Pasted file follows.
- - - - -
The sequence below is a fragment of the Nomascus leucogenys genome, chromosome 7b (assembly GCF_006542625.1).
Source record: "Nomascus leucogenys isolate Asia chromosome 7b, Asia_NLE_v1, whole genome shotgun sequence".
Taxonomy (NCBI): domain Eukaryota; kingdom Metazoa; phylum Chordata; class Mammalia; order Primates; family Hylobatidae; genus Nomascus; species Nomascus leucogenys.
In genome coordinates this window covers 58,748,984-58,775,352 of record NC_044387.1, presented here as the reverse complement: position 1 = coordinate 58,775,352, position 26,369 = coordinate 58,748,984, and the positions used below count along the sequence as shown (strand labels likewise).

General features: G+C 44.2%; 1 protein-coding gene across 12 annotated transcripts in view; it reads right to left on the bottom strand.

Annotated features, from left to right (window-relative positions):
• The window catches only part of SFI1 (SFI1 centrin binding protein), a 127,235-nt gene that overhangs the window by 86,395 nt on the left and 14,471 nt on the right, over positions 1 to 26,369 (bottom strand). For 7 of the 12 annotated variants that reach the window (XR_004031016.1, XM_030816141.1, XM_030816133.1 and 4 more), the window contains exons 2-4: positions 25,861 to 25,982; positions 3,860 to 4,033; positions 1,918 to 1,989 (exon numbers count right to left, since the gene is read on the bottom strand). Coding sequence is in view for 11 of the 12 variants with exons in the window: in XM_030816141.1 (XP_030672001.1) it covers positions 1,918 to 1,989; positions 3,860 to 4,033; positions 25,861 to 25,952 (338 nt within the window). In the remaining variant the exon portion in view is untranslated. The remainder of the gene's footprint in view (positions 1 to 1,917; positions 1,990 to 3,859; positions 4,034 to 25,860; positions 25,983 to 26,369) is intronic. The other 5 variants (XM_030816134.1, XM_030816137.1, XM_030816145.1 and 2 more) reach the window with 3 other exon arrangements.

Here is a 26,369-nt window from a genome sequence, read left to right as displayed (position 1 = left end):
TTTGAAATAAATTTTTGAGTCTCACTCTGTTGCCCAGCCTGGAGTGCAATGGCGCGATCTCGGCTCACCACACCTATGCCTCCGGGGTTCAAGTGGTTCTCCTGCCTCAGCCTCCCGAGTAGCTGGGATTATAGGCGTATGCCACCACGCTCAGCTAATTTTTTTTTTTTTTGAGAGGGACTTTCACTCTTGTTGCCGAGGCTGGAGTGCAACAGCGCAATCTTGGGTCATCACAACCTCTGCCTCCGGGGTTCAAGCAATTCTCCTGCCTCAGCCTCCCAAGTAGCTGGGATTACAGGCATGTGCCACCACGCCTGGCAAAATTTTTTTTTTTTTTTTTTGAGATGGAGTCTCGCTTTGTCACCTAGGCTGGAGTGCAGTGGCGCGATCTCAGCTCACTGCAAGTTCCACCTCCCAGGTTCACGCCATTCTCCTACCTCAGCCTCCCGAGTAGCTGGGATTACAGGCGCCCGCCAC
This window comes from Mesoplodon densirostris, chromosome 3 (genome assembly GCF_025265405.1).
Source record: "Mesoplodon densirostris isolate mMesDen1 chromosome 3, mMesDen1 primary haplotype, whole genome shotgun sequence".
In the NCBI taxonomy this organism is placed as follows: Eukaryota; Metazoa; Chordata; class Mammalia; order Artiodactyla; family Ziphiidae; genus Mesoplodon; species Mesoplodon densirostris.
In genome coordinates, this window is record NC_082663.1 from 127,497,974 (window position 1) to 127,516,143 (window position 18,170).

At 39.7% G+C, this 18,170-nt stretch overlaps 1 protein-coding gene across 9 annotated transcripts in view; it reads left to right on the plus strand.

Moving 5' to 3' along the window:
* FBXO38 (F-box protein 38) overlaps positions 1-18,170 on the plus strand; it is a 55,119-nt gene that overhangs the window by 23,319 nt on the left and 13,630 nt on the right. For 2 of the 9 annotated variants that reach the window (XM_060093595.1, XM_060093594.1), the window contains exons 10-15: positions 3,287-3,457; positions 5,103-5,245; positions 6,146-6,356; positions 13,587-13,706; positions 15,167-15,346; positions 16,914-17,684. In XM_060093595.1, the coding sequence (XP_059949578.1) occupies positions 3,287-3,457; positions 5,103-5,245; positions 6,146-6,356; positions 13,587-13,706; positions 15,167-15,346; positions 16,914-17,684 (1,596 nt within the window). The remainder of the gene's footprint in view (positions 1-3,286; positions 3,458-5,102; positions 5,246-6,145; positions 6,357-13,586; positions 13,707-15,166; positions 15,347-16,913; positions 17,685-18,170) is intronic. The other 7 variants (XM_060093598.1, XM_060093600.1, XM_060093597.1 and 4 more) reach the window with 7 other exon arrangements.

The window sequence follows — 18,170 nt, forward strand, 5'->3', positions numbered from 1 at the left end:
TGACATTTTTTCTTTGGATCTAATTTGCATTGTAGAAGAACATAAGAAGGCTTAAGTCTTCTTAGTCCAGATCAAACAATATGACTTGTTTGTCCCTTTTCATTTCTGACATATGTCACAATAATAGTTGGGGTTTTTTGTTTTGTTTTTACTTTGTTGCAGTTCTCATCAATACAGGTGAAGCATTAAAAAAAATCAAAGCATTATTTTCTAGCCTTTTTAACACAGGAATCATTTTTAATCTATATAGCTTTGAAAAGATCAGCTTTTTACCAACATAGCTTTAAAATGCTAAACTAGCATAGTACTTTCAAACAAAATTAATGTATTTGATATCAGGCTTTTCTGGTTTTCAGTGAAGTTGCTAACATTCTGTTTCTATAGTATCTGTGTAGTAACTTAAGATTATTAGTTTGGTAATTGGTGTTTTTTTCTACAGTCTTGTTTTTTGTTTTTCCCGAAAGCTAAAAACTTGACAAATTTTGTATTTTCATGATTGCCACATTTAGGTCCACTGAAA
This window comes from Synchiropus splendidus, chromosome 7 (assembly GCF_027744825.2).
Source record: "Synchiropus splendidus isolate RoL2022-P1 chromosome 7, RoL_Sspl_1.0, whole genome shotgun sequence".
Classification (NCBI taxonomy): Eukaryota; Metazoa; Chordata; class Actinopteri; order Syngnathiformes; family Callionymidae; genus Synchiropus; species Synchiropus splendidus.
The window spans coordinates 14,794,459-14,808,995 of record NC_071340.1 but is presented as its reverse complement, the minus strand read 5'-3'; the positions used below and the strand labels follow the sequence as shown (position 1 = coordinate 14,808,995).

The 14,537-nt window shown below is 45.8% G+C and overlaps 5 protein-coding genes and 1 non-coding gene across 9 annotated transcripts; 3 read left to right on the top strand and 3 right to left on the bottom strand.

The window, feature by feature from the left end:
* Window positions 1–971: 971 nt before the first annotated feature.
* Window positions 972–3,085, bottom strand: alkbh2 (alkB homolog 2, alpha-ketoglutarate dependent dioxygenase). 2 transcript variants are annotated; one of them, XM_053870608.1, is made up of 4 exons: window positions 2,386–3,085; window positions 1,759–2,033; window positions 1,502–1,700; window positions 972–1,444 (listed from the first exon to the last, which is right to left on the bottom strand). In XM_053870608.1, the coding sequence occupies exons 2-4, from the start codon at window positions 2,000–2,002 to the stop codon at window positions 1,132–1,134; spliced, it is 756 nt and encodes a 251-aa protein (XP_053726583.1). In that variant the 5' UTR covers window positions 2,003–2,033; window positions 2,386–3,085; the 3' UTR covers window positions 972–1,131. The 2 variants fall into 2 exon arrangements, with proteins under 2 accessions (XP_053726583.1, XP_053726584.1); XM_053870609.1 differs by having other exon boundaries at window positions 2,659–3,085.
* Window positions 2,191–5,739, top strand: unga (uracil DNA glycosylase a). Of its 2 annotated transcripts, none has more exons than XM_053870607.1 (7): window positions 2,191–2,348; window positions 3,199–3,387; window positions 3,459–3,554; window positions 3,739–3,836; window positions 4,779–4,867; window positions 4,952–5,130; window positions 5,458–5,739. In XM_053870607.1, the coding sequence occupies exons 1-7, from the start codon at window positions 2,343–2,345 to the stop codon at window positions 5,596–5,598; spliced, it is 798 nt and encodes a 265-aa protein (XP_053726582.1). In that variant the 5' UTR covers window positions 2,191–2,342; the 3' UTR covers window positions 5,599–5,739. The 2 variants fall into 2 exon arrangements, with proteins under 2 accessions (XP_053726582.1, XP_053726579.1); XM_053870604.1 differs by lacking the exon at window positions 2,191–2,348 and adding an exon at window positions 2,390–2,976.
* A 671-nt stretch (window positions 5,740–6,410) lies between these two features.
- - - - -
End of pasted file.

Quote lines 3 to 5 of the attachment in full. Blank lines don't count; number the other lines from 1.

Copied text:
Taxonomy (NCBI): domain Eukaryota; kingdom Metazoa; phylum Chordata; class Mammalia; order Primates; family Hylobatidae; genus Nomascus; species Nomascus leucogenys.
In genome coordinates this window covers 58,748,984-58,775,352 of record NC_044387.1, presented here as the reverse complement: position 1 = coordinate 58,775,352, position 26,369 = coordinate 58,748,984, and the positions used below count along the sequence as shown (strand labels likewise).

General features: G+C 44.2%; 1 protein-coding gene across 12 annotated transcripts in view; it reads right to left on the bottom strand.